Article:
You just ate a bunch of poisonous stuff. Some of it was especially nasty, and I don't mean the cooking, rather, the chemicals in the food. Chances are that you are fine.
So am I, with the exception of sitting (mostly still) for two hours in a car with my mother (wonderful woman and I love her to death, but good lord, can she talk!) on the Long Island Expressway (LIE)—a misnomer if ever there were one—to attend Thanksgiving dinner.
The day was not lacking in stress. This is me channeling Lloyd Bridges: Airplane (1980) Perhaps the funniest movie of all time:
It was a day full of risks. Some were worse than others:
- Injury or death from traffic accident. Unlikely, since we weren't going very fast. At least six box turtles passed us in the express lane of the LIE.
- Food poisoning: Always a possibility. Yet, preferable—no matter how sick you get—to the highway.
- Pouring lighter fluid on my head and light a match. Couldn't find lighter fluid on Thanksgiving.
- Getting cancer from the chemicals in the meal. Here's where I may actually have something of value to contribute.
- ISIS: I don't think they know where Long Island is. But if they do, and they're sitting still on the LIE for long enough, those suicide vests are gonna come in mighty handy:
After 10 years in school, followed by 27 more in an organic chemistry lab, I got to play with thousands of chemicals. When you do this for a living, you learn pretty quickly what not to mess around with. (For a very entertaining and informative take on this, see Derek Lowe's blog "Things I won't work with." It is fascinating, and often hilarious. (Derek and I had essentially the same exact training, as well as profession: synthetic organic chemistry, then drug discovery research. He still does this for a living. Thanks to Pfizer, I do not. I also think he's more attractive.) So, I thought I'd give a chemist's perspective on four of the many chemicals you just ate. They range from "Yo- Steve, toss me a bottle of acetone," to "Uh-oh. Chemist X is using chemical Y. Run:" Where X = the incompetent imbecile who is most likely to blow up the building, and Y = some nasty-ass stuff. There are far more X's out there than you'd think. Even more Y's. So, here are four chemicals that you ate that I've used (reluctantly) in lab. No extra charge for juvenile comments: *Pyridine- Found in coffee. Pretty decent poison if you breathe too much, but this is unlikely to happen because it smells horrible. May or may not promote sterility. Very commonly used in lab, and just as common to get a complaint from other labs near you. Standard complaint: "Who the f######k is using pyridine??" *Acrolein- Turkey, chocolate, many others. Toxic as hell, and a carcinogen. While most chemists will tell you that it is synthesized from formaldehyde and acetaldehyde, they are wrong. I know for a fact that it was invented by Satan himself. No one likes working with it, but sometimes you have no choice. It has a very unpleasant and distinct odor. Speaking of which... ***Acrolein funny story! While I was at Wyeth, there was a large common area freezer near my lab. No problem, except that a chemist that we'll call Dick (because he was just that) kept a poorly sealed bottle of it in the freezer, so my lab mates and I were smelling it (really awful) all the time. I asked Dick to seal it better, or get it the hell out of there. He was uncooperative. That is, until I took it out of the freezer and hid it under his desk. That worked, but there's a doozie of a safety violation for you. The safety imbeciles at Wyeth didn't have much of a sense of humor (or much of anything else, really), so I would have been fired for doing this had they known. Well, asshats, I'm already fired, and have an awesome job, while you are working at a muffler shop, so I confess. I DID IT! Whatcha gonna do? Fire me again? Nyah, nyah! *Acetaldehyde- Various fruits and vegetable. Really toxic, carcinogenic. Hideous to work with. Extremely volatile, pungent and burns your nasal passages like crazy, even if you just get a little whiff, which you will, no matter how careful you are. Take one good snootful of this, and you'll wake up in Istanbul, having absolutely no idea how you got there. But, you are getting some every time you drink, since it is a metabolic product of alcohol. One of the reasons that you are driving the porcelain bus if you drink too much.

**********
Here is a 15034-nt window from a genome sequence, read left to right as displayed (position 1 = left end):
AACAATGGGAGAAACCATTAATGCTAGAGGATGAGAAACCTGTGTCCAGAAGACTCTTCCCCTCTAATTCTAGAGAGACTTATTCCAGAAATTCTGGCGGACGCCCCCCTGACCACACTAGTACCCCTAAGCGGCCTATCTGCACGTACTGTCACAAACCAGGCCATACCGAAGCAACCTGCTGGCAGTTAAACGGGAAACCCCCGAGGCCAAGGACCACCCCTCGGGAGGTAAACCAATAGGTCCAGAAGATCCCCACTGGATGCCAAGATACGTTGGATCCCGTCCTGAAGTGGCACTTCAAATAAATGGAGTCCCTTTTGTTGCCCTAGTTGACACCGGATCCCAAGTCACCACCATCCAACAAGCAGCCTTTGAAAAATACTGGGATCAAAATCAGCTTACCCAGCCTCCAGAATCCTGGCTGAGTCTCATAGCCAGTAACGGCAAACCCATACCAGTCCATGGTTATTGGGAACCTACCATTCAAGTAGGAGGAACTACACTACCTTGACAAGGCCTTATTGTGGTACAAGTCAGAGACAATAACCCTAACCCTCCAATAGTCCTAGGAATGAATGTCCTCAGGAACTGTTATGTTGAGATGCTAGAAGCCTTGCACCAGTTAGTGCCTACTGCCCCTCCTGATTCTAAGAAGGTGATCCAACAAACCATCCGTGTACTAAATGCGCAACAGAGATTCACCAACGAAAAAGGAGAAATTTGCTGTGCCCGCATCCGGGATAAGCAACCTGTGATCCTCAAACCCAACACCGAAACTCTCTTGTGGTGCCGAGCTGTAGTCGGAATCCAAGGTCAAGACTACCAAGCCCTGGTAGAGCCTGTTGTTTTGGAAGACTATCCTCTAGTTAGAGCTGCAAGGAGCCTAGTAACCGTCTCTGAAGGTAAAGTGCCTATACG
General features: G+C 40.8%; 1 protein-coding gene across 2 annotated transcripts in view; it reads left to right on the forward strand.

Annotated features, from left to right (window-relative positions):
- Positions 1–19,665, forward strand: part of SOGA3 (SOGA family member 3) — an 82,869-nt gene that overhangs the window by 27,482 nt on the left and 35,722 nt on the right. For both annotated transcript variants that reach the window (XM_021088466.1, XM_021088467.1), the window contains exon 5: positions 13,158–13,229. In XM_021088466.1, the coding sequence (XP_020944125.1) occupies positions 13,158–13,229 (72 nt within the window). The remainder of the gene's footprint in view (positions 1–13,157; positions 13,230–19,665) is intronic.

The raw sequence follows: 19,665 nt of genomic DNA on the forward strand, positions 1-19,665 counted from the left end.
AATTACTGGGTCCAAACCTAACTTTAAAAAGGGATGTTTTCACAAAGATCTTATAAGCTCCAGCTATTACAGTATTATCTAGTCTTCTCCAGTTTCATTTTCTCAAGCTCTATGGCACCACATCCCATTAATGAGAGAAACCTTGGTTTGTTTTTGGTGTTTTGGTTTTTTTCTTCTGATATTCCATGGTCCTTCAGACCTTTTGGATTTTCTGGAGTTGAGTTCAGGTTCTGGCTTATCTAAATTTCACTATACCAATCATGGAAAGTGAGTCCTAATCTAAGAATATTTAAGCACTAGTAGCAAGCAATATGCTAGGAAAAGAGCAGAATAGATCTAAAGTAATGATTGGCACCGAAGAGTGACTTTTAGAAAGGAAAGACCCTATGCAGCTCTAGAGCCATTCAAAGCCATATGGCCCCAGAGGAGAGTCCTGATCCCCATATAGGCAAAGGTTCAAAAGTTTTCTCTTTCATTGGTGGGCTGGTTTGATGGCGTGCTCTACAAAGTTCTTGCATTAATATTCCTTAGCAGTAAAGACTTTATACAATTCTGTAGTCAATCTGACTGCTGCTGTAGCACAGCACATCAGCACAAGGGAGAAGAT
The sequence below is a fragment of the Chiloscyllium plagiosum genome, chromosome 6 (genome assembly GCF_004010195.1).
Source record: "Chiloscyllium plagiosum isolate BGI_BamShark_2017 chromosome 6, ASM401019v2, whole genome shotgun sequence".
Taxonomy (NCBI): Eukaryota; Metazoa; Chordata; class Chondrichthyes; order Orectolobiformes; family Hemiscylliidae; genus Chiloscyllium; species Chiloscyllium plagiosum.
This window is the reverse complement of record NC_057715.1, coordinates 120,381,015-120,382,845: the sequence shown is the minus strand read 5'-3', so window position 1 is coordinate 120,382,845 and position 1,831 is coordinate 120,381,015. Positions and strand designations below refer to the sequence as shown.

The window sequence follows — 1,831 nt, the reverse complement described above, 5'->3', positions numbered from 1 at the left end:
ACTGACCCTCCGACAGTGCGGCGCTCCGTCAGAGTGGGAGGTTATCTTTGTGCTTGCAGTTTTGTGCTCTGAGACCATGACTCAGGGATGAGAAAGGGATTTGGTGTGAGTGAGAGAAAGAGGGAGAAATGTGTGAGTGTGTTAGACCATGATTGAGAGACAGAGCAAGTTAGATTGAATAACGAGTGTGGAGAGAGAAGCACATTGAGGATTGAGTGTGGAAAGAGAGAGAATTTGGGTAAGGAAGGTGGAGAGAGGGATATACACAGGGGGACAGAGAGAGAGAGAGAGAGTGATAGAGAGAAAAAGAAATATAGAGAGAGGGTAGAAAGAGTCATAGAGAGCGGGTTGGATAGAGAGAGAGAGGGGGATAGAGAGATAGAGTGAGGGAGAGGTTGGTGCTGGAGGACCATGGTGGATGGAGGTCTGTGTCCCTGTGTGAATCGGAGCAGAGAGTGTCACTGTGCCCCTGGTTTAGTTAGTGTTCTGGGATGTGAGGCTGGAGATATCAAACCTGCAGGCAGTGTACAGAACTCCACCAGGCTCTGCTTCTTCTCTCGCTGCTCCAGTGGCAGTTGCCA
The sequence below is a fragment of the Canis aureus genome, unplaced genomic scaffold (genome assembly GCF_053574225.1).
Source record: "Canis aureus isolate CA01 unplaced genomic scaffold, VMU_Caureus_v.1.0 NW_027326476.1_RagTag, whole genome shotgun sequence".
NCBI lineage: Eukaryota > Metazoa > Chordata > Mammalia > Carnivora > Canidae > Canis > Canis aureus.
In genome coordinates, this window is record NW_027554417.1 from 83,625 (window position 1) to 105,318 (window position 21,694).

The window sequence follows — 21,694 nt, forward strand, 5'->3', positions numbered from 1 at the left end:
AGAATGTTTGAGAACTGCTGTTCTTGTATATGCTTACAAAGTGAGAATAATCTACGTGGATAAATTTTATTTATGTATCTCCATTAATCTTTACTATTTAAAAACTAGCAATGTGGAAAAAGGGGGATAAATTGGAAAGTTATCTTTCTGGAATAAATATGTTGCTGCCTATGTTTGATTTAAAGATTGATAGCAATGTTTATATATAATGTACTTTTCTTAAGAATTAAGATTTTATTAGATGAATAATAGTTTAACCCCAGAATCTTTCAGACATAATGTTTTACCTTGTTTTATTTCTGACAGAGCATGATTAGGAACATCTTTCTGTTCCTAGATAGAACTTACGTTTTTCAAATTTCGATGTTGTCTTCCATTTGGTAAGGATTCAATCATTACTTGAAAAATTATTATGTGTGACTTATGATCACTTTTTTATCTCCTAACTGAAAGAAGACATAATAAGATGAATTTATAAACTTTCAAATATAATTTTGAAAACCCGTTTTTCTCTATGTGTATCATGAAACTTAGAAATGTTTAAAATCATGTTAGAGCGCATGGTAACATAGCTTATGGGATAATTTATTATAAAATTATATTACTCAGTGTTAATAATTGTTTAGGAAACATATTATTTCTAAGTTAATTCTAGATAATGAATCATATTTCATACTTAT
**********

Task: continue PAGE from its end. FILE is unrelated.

- Very small amounts in turkey, meats, vegetables. Carcinogen! Benzene always scared the hell out of me, and with reason. It is set up to become an excellent DNA modifier (mutagen). For this reason, it has largely been replaced in labs by toluene, which is almost identical chemically, but not metabolically. The difference is one methyl group:
So, you just ate four chemicals that were either unpleasant to work with, or just plain scared the hell out of me (and this was working in a fume hood while wearing gloves), yet you are still leading the same wretched life you were living a week ago, as evidenced by the fact that you are reading this. How can this be so?
Duh. Because you only ate a little
—something so fundamentally obvious that you would think that even the Environmental Working Group—not exactly the fastest decomposing potato skins in the compost heap—should know.
Well, as I wrote some time ago in "The Dopes Make the Poison
," they don't. Or they intentionally don't, because to acknowledge this would be very bad for their business, which primarily consists of scaring people about tiny amounts of chemicals that are not even remotely as toxic as the ones you just ate.
That is, unless you ate a vegan turkey, in which case. all bets are off. That is something that is truly